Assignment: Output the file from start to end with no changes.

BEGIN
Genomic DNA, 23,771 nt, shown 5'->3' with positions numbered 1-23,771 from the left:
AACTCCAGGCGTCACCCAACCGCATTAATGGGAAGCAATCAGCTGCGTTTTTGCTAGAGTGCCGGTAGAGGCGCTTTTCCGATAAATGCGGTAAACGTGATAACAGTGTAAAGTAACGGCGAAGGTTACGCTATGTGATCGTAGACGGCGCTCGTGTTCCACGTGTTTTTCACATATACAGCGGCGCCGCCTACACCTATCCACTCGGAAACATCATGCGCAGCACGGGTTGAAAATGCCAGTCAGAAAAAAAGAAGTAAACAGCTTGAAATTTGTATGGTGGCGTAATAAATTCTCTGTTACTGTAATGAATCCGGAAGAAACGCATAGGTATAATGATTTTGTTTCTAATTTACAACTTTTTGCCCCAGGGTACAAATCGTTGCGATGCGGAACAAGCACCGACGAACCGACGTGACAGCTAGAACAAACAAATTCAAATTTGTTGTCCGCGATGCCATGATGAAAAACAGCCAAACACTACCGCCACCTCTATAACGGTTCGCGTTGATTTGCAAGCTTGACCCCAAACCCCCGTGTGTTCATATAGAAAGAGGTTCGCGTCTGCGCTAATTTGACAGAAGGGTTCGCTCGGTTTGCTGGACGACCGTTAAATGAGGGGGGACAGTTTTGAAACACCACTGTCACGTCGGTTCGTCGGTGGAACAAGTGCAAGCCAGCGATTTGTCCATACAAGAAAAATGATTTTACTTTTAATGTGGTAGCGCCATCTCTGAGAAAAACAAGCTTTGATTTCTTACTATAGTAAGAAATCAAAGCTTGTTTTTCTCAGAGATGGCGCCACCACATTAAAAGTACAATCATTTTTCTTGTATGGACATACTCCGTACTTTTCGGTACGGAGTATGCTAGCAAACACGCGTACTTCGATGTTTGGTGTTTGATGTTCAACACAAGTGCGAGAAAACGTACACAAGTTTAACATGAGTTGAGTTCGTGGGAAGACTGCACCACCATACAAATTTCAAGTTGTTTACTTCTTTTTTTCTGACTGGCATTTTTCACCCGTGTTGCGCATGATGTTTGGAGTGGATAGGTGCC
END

Genomic DNA, 23,771 nt, shown 5'->3' with positions numbered 1-23,771 from the left:
AACTCCAGGCGTCACCCAACCGCATTAATGGGAAGCAATCAGCTGCGTTTTTGCTAGAGTGCCGGTAGAGGCGCTTTTCCGATAAATGCGGTAAACGTGATAACAGTGTAAAGTAACGGCGAAGGTTACGCTATGTGATCGTAGACGGCGCTCGTGTTCCACGTGTTTTTCACATATACAGCGGCGCCGCCTACACCTATCCACTCGGAAACATCATGCGCAGCACGGGTTGAAAATGCCAGTCAGAAAAAAAGAAGTAAACAGCTTGAAATTTGTATGGTGGCGTAATAAATTCTCTGTTACTGTAATGAATCCGGAAGAAACGCATAGGTATAATGATTTTGTTTCTAATTTACAACTTTTTGCCCCAGGGTACAAATCGTTGCGATGCGGAACAAGCACCGACGAACCGACGTGACAGCTAGAACAAACAAATTCAAATTTGTTGTCCGCGATGCCATGATGAAAAACAGCCAAACACTACCGCCACCTCTATAACGGTTCGCGTTGATTTGCAAGCTTGACCCCAAACCCCCGTGTGTTCATATAGAAAGAGGTTCGCGTCTGCGCTAATTTGACAGAAGGGTTCGCTCGGTTTGCTGGACGACCGTTAAATGAGGGGGGACAGTTTTGAAACACCACTGTCACGTCGGTTCGTCGGTGGAACAAGTGCAAGCCAGCGATTTGTCCATACAAGAAAAATGATTTTACTTTTAATGTGGTAGCGCCATCTCTGAGAAAAACAAGCTTTGATTTCTTACTATAGTAAGAAATCAAAGCTTGTTTTTCTCAGAGATGGCGCCACCACATTAAAAGTACAATCATTTTTCTTGTATGGACATACTCCGTACTTTTCGGTACGGAGTATGCTAGCAAACACGCGTACTTCGATGTTTGGTGTTTGATGTTCAACACAAGTGCGAGAAAACGTACACAAGTTTAACATGAGTTGAGTTCGTGGGAAGACTGCACCACCATACAAATTTCAAGTTGTTTACTTCTTTTTTTCTGACTGGCATTTTTCACCCGTGTTGCGCATGATGTTTGGAGTGGATAGGTGCC